Movie Reviews: Four Brothers




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     Paramount Pictures (148 minutes)
     Four brothers return home to attend the funeral of their adopted mother and to avenge her death.
     Mark Wahlberg, Andre (3000) Benjamin, Tyrese Gibson, Garrett Hedlund.
Bottom Line:

Briana McNeil

The Mercer brothers have gathered in the family home to mourn and avenge their mother’s death. Through their old neighborhood connections the brothers find out that she was not a victim of circumstance but a targeted victim of a vicious execution. Intent on avenging her death the brothers take the law into their own hands unraveling the mystery of her execution and uncovering corruption and wrong doing in the dilapidated city.

Set in Detroit, Michigan, the film opens with Bobby Mercer, played by Mark Wahlberg, driving home to attend his adopted mother’s funeral. Bobby is the oldest son of Evelyn Mercer, played by Fionnula Flanagan. The good-hearted white woman is a community matriarch, mothering hundreds of foster care children, and adopting the four most troubled of the bunch. The other brothers, Jeremiah Mercer, played by film newcomer Andre (3000) Benjamin, Angel Mercer, played by model/singer turned actor Tyrese Gibson, and Jack Mercer played by Garrett Hedlund are known as the notorious Mercer Boys; brothers with reputations as troublemakers and degenerates.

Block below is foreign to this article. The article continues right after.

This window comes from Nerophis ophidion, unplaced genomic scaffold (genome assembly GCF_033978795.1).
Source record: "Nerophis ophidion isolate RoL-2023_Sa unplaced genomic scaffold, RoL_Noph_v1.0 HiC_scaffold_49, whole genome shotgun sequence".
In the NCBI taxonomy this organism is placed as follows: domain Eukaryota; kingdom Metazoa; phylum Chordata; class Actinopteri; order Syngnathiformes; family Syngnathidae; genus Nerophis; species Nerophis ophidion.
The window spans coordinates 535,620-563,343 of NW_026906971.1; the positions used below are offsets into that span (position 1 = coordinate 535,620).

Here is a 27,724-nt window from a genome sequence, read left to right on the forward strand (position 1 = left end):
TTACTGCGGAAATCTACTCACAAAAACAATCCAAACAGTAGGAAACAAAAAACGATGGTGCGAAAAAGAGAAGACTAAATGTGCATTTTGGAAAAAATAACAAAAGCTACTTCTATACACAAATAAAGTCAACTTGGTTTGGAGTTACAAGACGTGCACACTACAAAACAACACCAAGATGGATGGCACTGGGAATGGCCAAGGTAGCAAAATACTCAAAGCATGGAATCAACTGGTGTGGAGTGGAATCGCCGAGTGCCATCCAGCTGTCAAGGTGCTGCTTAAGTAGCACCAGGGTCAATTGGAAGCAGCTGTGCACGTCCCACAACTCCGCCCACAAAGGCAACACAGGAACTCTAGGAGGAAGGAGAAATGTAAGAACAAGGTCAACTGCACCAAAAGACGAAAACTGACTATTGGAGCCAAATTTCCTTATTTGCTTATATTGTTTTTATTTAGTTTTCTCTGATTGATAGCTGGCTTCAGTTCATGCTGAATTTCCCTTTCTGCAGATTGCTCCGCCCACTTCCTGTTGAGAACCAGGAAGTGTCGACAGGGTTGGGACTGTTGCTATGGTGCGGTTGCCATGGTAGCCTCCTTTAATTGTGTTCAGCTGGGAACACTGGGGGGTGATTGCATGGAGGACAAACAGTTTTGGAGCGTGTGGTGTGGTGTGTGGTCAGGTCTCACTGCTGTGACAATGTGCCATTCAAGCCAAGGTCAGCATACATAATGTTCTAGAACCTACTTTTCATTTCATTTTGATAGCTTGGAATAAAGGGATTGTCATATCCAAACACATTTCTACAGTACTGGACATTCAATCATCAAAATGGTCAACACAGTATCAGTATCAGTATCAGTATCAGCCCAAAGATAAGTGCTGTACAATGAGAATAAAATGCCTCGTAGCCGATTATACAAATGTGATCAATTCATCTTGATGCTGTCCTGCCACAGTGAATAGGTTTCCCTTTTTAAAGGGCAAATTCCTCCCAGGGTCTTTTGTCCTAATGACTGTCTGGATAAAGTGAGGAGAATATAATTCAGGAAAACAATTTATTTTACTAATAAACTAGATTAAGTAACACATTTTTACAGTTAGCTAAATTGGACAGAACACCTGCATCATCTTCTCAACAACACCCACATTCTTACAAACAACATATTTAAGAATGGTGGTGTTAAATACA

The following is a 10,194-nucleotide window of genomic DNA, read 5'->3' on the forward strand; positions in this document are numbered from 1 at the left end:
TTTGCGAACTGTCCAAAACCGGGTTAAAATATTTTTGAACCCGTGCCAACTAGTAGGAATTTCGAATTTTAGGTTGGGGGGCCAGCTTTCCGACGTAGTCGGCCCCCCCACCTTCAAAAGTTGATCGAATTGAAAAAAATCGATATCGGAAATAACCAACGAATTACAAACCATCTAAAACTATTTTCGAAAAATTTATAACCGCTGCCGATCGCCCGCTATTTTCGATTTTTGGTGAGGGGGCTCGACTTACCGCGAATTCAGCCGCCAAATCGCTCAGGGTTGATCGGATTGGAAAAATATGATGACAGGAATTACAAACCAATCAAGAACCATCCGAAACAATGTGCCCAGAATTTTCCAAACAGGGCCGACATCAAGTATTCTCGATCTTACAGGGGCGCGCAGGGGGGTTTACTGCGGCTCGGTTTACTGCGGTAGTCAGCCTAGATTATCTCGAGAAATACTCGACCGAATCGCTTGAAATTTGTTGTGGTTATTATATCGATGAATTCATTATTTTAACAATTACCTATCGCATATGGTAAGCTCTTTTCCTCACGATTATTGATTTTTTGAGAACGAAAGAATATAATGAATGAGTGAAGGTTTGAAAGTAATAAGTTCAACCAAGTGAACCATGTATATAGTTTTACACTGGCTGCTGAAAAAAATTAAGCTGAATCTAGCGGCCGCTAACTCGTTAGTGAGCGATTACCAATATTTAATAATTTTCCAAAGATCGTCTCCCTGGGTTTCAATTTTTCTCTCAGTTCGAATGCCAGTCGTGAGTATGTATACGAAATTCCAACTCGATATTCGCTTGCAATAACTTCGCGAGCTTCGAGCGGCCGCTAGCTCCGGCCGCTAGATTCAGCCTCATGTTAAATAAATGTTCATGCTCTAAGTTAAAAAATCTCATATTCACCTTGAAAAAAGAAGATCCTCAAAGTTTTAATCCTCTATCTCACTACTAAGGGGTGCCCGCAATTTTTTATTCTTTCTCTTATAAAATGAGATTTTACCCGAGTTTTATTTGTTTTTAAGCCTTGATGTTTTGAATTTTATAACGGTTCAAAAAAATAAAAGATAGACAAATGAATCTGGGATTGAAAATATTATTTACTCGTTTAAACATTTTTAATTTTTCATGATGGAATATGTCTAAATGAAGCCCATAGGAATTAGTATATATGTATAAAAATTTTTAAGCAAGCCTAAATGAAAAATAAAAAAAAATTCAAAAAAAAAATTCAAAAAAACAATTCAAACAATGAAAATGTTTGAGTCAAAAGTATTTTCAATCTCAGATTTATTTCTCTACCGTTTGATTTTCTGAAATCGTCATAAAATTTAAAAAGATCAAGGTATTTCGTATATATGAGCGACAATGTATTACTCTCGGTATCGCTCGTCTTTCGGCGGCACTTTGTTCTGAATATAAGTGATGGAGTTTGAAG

The brothers each must deal with the death of the woman who took them in and called them her own. For a compelling story line, the script is sparse in background and Singleton doesn’t fill in the blanks. We ultimately have no sense of who Evelyn Mercer was, or how the brothers grew up. What Singleton does right is create a believable relationship between the four brothers. They mess with each other just like any siblings would do, cracking on each other’s looks, their girls and their masculinity.

Like other John Singleton movies this film is burdened with too much music celebrity star power to ring true. While Andre Benjamin is fairly convincing as a married family man, he fails to bring the depth to his character that a more seasoned actor could. Even veteran Mark Wahlberg doesn’t bring much dimension to his role. He is all snarls, growls and language, with none of the vulnerability that is ultimately hiding behind such a broken man. Terrance Howard’s role, as Lieutenant Green is too brief, especially after his excellent performances in "Crash" and "Hustle and Flow."

While "Four Brothers" has the potential to be compelling it is overloaded with action scenes that are reminiscent of "2Fast 2Furious." The action sequences are shot too close and the major chase scene in the movie takes place in a virtual white out blizzard. Still, while the film lacks subtlety it is has enough action, celebrity and intrigue to make it worth seeing.



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